“We used to play music together, and we decided we’re going to play music together again.”
For those who had followed Blink-182 for any length of time, there was plenty to be excited about. But there was also an understanding. These guys had gone and spent three years on different projects with other musicians, and their sounds and talents had changed because of it. So despite the same cast of characters under the familiar banner, there was bound to be some changes in the sound, delivery and content. Honestly though, I could have cared less. I just wanted three dudes that made the music of my youth to get back together and make some more tunes. In fact, it wasn’t really ever about the music. It was a victory for the belief that problems can be solved and passion can be found, even when the situation says that the odds are fully against it. Some call it fate. Others call it romanticism. I just turn up the volume on another song and lose myself in a sea of memories.
Petrella, Disch and I used to write here together, and we’ve decided we’re going to write here together again.
It’s a decision that hasn’t been made lightly. Over the past few months, we’ve revisited the issue a number of times, and there’s been more than one discussion that’s ended with us deciding not to come back. But the more we talked and the more we thought things over, we realized that TPL is an important part of our lives and something we weren’t ready to give up. However, we also reached an understanding that the previous model was flawed and something we wouldn’t allow ourselves to fall back into. Changes had to be made and a common goal had to be in sight at all times. That goal is simple: Be raw, be fun and be distinctly TPL.
So what does it all mean? It means that each of us understands that TPL is just a piece of the larger personal puzzle. Petrella will continue his coaching duties, Disch will continue to bike and blog, and I’ll continue my photo project. Jobs, hobbies and responsibilities won’t come at the expense of banging out a post on TPL. Life will be prioritized properly. Think of it as our own internal “optional skate.”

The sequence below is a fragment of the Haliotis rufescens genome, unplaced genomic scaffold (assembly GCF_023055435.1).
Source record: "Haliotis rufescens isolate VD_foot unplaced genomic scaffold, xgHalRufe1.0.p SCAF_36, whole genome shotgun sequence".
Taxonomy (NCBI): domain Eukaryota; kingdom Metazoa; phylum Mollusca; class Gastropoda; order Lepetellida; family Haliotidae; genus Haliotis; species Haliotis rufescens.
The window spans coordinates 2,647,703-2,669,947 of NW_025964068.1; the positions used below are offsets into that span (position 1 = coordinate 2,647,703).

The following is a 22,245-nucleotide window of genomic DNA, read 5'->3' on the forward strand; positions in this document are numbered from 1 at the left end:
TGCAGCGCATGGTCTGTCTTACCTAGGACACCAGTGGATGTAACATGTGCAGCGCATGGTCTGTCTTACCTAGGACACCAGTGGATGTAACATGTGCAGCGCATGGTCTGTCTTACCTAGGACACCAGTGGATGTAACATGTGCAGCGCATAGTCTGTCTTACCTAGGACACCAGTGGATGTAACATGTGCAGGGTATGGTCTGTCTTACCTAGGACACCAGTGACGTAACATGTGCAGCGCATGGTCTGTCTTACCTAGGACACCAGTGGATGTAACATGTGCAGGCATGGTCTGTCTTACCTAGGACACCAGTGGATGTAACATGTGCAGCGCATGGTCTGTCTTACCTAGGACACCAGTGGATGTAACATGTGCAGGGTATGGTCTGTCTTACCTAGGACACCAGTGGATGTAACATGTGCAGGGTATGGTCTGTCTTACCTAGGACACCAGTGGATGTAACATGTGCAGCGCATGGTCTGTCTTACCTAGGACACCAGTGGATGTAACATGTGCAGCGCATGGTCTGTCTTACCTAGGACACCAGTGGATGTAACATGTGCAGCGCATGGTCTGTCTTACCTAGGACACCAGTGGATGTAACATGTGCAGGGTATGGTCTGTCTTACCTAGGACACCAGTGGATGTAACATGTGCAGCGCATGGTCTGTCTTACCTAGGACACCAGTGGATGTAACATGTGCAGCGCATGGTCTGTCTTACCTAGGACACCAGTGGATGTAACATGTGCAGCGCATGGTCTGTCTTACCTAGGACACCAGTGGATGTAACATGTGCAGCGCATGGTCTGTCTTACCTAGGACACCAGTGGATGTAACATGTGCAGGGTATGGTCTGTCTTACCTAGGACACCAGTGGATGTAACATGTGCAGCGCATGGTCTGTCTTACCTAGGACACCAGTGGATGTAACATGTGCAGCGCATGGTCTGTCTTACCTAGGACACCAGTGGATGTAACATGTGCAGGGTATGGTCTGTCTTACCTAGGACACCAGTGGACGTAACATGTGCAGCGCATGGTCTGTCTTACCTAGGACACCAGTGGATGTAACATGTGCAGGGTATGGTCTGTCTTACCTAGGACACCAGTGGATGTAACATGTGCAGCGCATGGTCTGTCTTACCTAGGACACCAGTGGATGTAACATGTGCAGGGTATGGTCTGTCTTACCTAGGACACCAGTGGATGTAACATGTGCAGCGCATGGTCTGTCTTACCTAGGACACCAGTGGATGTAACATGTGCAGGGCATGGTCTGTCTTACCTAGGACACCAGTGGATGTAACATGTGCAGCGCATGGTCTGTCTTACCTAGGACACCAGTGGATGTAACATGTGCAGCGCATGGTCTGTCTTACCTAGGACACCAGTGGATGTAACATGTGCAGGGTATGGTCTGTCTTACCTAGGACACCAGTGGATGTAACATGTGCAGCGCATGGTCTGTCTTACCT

It also means that you’ll see a big change in terms of content on the site. Gone are the pre-game posts and post-game wrap-ups. There’s plenty of great Red Wings sites on the right sidebar that already handle those areas, and as the biggest time suck for the three of us, they were the first to go. As for TP:60, no official decisions have been made, but I think it’s safe to assume that the podcast is also going by the wayside.
Things that won’t change? Petrella’s insane roster analysis and prospect coverage, Disch’s whiskey-laden stories that eventually tie in hockey and blow your mind, and my verbose and lengthy long-form postulations. And while that specific content won’t change, the regularity of our writing will. There will be weeks where content pops up frequently. There will also be weeks where nothing goes up on the site. We’re completely OK with that. It’s part of the deal we made with each other and we believe it will make the resulting product even better. We’ve also realized that much of the instant reaction and analysis we turned into posts in the past can be delivered through the @TPLhockey Twitter account. Petrella has done a fantastic job utilizing the account over the past few months, and we’ll continue to make that a priority moving forward.
As for the rest of it, we haven’t really decided. I’m sure there will be new shirts in the store from time to time, the charity angle is likely to stick around, The Pipeline is something we are still interested in and the ever popular Loss Candy still seems like an attainable goal. We’ll meet as a group over the coming weeks and figure out what makes sense, but for now, we’re just happy to have the site back online and content in the hopper.
Finally, we owe all of you a huge thank you. Most of you have been frequent visitors over the past couple of years, and the amount of supportive e-mails and tweets we’ve received during the last six months has been mind-blowing. If it wasn’t for your support and enthusiasm about our product, TPL would still be padlocked tighter than Fort Knox.
It’s been a long road back and there’s still plenty of hurdles to overcome. But the first and most important step is complete and TPL is open for business yet again.
It’s good to be back.